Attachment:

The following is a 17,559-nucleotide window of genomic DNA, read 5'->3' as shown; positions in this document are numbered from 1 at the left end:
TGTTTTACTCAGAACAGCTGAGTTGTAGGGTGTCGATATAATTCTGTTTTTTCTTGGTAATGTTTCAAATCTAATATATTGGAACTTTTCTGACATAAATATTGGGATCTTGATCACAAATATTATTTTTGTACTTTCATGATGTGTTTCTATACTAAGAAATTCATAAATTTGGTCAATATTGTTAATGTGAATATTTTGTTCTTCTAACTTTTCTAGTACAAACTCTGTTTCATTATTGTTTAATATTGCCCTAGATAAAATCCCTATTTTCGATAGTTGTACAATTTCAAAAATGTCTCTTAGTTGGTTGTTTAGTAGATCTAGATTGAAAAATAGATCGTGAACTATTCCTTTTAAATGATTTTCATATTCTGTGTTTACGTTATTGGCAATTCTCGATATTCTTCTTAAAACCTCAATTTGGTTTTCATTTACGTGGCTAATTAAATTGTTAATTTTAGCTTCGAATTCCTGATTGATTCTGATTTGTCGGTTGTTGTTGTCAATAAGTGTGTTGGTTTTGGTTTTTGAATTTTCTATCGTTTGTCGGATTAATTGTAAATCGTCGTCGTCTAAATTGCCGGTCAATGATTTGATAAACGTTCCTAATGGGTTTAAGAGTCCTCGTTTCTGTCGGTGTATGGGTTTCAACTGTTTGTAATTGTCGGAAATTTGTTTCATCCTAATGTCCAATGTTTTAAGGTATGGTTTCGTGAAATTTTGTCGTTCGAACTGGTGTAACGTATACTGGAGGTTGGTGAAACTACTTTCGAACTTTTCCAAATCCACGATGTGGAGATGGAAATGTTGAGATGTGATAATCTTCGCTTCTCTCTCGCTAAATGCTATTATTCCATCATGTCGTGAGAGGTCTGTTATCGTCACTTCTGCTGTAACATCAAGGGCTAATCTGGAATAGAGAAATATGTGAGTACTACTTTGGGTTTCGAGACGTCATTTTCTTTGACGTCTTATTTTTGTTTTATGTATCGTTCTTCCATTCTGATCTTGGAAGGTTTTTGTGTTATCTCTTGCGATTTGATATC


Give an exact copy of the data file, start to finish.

The following is a 17,559-nucleotide window of genomic DNA, read 5'->3' as shown; positions in this document are numbered from 1 at the left end:
TGTTTTACTCAGAACAGCTGAGTTGTAGGGTGTCGATATAATTCTGTTTTTTCTTGGTAATGTTTCAAATCTAATATATTGGAACTTTTCTGACATAAATATTGGGATCTTGATCACAAATATTATTTTTGTACTTTCATGATGTGTTTCTATACTAAGAAATTCATAAATTTGGTCAATATTGTTAATGTGAATATTTTGTTCTTCTAACTTTTCTAGTACAAACTCTGTTTCATTATTGTTTAATATTGCCCTAGATAAAATCCCTATTTTCGATAGTTGTACAATTTCAAAAATGTCTCTTAGTTGGTTGTTTAGTAGATCTAGATTGAAAAATAGATCGTGAACTATTCCTTTTAAATGATTTTCATATTCTGTGTTTACGTTATTGGCAATTCTCGATATTCTTCTTAAAACCTCAATTTGGTTTTCATTTACGTGGCTAATTAAATTGTTAATTTTAGCTTCGAATTCCTGATTGATTCTGATTTGTCGGTTGTTGTTGTCAATAAGTGTGTTGGTTTTGGTTTTTGAATTTTCTATCGTTTGTCGGATTAATTGTAAATCGTCGTCGTCTAAATTGCCGGTCAATGATTTGATAAACGTTCCTAATGGGTTTAAGAGTCCTCGTTTCTGTCGGTGTATGGGTTTCAACTGTTTGTAATTGTCGGAAATTTGTTTCATCCTAATGTCCAATGTTTTAAGGTATGGTTTCGTGAAATTTTGTCGTTCGAACTGGTGTAACGTATACTGGAGGTTGGTGAAACTACTTTCGAACTTTTCCAAATCCACGATGTGGAGATGGAAATGTTGAGATGTGATAATCTTCGCTTCTCTCTCGCTAAATGCTATTATTCCATCATGTCGTGAGAGGTCTGTTATCGTCACTTCTGCTGTAACATCAAGGGCTAATCTGGAATAGAGAAATATGTGAGTACTACTTTGGGTTTCGAGACGTCATTTTCTTTGACGTCTTATTTTTGTTTTATGTATCGTTCTTCCATTCTGATCTTGGAAGGTTTTTGTGTTATCTCTTGCGATTTGATATC